TV3 – the best of news, the worst of news — gains Bent Spoon and Bravo Awards from NZ Skeptics

In the first double-header of its kind, one organisation has won both brickbats and plaudits from the NZ Skeptics in its 2007 Bent Spoon and Bravo Awards for gullibility and critical thinking respectively – TV3 News and Current Affairs.

TV3´s “Campbell Live” programme took the Bent Spoon Award for Carol Hirschfeld´s August 31 interview with self-proclaimed energy healer and clairvoyant Simone Simmons, who claims to be visited regularly by the spirit of Diana, 10 years after the death of the Princess of Wales.

Promotional material provided by Simmons´s publicist cites her appearance on television in New Zealand and elsewhere as endorsing her claim to be a “global psychic and personality”. Less complimentary was one reaction to Simmons´s Diana “tell all” book, when Guardian columnist Mark Lawson called it “rubbish even in a genre that has redefined the meaning of garbage”.

“Her appearance on the Campbell Live´ programme did nothing to cement TV3´s claim to offerleading news journalism´,” says Skeptics Chair-entity Vicki Hyde. “It´s a shame because we know `Campbell Live´ can do quality current affairs, but they certainly didn´t live up to any standards of excellence in reporting, story telling or research with this clunker.”

It is important to strongly challenge psychics regarding their claims, say the Skeptics, because it´s an industry like any other and should be called to account.

“Otherwise you end up with people believing they are getting value- for-money, like the Victoria University Students Association Women´s Rights Officer who spent thousands of dollars of student union money ringing psychic 0900 numbers earlier this year.”

Research on how women, in particular, are preyed upon economically and psychologically by the psychic industry will be covered at this week´s Skeptics Conference, and a news item covering local research into this has won TV3 news reporter Tristram Clayton a Bravo Award from the group.

Clayton´s Psych Addictive item (July 17) gained praise for providing a seldom-seen critical look at the million-dollar 0900 psychic phoneline business. A recent study by Auckland University psychologist Dr Robin Shepherd revealed that women who became psychologically dependent on the psychic hotlines were spending more than $7,000 annually each. Shepherd gains a Bravo Award for her study, which provides hard-to-get data on the exploitation involved in the psychic industry.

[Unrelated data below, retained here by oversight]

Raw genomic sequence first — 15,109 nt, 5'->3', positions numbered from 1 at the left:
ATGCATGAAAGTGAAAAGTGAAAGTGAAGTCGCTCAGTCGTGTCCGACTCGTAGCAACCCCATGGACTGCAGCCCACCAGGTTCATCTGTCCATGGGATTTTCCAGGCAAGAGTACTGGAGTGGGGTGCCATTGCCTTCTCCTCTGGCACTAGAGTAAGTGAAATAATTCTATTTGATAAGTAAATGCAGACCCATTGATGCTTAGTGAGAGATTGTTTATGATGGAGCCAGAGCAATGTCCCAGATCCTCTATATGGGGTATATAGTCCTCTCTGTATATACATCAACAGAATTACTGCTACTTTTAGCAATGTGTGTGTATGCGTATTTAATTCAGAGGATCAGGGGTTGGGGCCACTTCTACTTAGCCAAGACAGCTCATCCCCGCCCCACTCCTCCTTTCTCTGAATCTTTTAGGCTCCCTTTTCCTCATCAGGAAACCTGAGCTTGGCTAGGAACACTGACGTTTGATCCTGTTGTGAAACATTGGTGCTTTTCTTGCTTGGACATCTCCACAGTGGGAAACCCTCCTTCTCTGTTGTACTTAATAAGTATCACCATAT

TV3’s Clayton also won plaudits for items on the establishment of a UFO database and reporting on the Therapeutic Products and Medicines Bill.

“We´ll be watching his future career with interest,” says Hyde. “Perhaps he can teach the old hands at `Campbell Live´ a thing or two about story selection and follow-up. If TV3 feels it must fill its news and current affairs programming with such dross, the least they can do is bring some journalistic integrity to it.”

The controversy over the Therapeutic Products and Medicines Bill provided multiple nominations for the Skeptics to consider. The attempt to support standards and accountability in this lucrative trade saw Minister Annette King and industry group Natural Products New Zealand gain Bravo Awards.

“We don´t often give awards to politicians, and we don´t often see vested interests providing leadership of this nature, so it´s pleasing to recognise good work when it does happen even if, in this case, it was ultimately unsuccessful.”

The NZ Skeptics believe that is it important for complementary and alternative medicines in New Zealand to be appropriately regulated to provide broad consumer protection, whether quality control in product manufacture, truth in advertising, or evidence-based comparisons of the effectiveness of outcomes against other treatments.

The Bent Spoon is named after the infamous symbol of self-proclaimed psychic Uri Geller, and will be formally confirmed telepathically by the assembled Skeptics at their annual conference, along with the Bravo Awards recognising critical thinking in the media.

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